Wednesday, July 11

Tossing the turkeys

Now that mid-year numbers are available for my portfolio, it is time to examine my holdings critically and see how they are really doing. I own 7 mutual funds in my main portfolio with a total value of $248,600 at close today.

Two are large cap Canadian Equity: $83,500
Three are small cap/mixed cap Canadian Equity: $124,400
Two are international equity: $40,700

I like to use globefund.com for it's free tools for monitoring and selecting mutual funds. It tells that 4 of the 5 Canadian Equity funds are in the top quartile for their class for year to date performance. The fifth is in the bottom quartile. Not good. But it does have a five year history of ranking in the top quartile for its class, so I'm not sure that I should dump it on a bad 6-month period. It will go on my watch list though and if it's not better by the end of the year I may take action.

The two international equity funds are frustrating though. I bought them in February for $20,000 each and as you can see they have gone nowhere. In fact, they have been down much of the time I owned them. Again, they have a track record of top quartile performance, but...

In the end, I think that I won't be making any moves at the midyear mark this year. I have identified my possible turkeys though, and come the end of the year there could be heads on the chopping block. Life is too short to own underperforming funds!

For any others who are invested in mutual funds, don't let your funds' performance surprise you. Find out how they are doing and make sure you own the best that you can. There are no guarantees, but I like the five star ratings at Globefund for helping to narrow down the field after you have picked an asset class.

8 comments:

FourPillars said...

Hi there, personally I'm not a big fan of mutual funds because of the high costs however you have to go long term on whatever you invest in. Six months is not enough to pass judgement on. The reason the non-Canadian funds haven't done well is because the Cdn dollar has gone up so much this year - it has nothing to do with the performance of the mutual fund itself.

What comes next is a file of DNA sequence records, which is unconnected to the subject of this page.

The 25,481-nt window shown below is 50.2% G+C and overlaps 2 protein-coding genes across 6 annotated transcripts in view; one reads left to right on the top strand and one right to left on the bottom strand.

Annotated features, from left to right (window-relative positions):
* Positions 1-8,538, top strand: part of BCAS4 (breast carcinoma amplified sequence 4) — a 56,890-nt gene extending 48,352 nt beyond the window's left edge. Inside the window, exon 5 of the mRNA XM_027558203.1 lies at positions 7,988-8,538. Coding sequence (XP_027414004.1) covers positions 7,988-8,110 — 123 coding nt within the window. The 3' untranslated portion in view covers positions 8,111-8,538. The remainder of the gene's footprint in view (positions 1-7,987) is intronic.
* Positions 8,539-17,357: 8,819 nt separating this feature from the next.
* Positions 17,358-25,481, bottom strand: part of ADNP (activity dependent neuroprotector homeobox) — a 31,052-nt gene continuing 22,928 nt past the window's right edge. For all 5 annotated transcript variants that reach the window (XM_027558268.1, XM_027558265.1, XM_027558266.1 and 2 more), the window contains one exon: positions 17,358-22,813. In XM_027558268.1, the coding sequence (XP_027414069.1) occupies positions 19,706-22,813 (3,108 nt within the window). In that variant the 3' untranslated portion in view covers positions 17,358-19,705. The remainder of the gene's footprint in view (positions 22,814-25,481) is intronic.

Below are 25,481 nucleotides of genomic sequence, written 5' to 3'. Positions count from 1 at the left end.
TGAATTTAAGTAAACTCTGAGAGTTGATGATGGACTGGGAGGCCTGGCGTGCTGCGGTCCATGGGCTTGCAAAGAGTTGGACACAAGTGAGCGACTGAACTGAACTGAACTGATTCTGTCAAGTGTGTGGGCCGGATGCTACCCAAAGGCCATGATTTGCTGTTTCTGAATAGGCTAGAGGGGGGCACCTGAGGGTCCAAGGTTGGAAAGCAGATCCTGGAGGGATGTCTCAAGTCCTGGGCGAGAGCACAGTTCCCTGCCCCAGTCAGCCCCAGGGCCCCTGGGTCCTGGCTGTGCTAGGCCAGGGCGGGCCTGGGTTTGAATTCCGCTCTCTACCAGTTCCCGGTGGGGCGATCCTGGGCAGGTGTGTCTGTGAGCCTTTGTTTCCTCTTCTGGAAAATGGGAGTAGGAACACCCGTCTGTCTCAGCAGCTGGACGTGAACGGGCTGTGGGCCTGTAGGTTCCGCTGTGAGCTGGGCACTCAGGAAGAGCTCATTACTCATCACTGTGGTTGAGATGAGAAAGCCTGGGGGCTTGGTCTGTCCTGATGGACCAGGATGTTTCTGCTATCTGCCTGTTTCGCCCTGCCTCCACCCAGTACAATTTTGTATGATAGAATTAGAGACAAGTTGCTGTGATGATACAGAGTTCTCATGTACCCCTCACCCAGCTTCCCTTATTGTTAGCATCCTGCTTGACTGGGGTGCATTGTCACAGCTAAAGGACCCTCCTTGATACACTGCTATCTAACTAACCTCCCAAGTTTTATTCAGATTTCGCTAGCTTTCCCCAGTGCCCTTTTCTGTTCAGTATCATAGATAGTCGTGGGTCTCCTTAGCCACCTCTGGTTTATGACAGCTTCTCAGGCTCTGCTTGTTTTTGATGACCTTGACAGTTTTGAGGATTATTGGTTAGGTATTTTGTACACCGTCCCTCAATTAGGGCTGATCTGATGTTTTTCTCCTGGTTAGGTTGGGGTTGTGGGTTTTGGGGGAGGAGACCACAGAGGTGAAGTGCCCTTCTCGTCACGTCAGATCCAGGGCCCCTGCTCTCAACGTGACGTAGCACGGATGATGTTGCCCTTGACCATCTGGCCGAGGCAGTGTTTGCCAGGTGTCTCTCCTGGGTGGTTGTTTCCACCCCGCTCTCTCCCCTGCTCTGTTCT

Also - I know you didn't ask for a critique of your portfolio but you have a very high percentage of Canadian equity - you should consider diversifying into other markets.

Mike

Re: money said...

They say it's the wrong way to choose "last year's top performers" when it comes to the funds. Past performance is not a predictor of future performance.

Besides GlobeFunds advice (which I think is mostly automated, is it not?) do you do some kind of other research into the funds, such as checking up on management and fund composition?

Warren said...

I'm no mutual fund expert: but pay attention to the fund managers, not the particular funds. Good managers sometimes move around, and it can pay big to follow them.

CrunchMoney said...

I'm with four pillars on this....i would consider investing more outside of Canada....does anyone remember 2003? the TSX was at 6,859.80 in May.....it has more than doubled....

Mega Buck said...

Looking at or flipping on short term performance is not how to use Mutual Funds.

Look at stocks if you want to play this game.

mOOm said...

Yes, you need to look at a long track record to decide if a manager is good or bad or other factors - like do they invest in the fund themselves etc. size of fund, etc. The question is whether the manager generates "alpha" - a risk adjusted excess return in the long-run.

WhereDoesAllMyMoneyGo.com said...

Following up on fourpillars - I'm of the opinion that mutual funds with portfolios over $100,000 are worth revisiting. I have a post on it on my blog if you are interested: http://www.wheredoesallmymoneygo.com/mainpage/2007/7/28/mutual-funds-great-for-portfolios-up-to-100000.html

Another post that addresses diversification when getting out of mutual funds:http://www.wheredoesallmymoneygo.com/mainpage/2007/7/26/risk-systematic-risk-vs-non-systematic-risk.html

I really like your blog by the way - easy to navigate and great content.

guerilla-investor.com said...

past performance is not a reliable indicator of future results. Its almost a cliche and even mutual fund adds often show that disclaimer.

I largely agree with much of the other comments except for the advice to diversify out of Canadian holdings. If the Canadian dollar is going up relative to other currencies why would you put your money outside of Canada?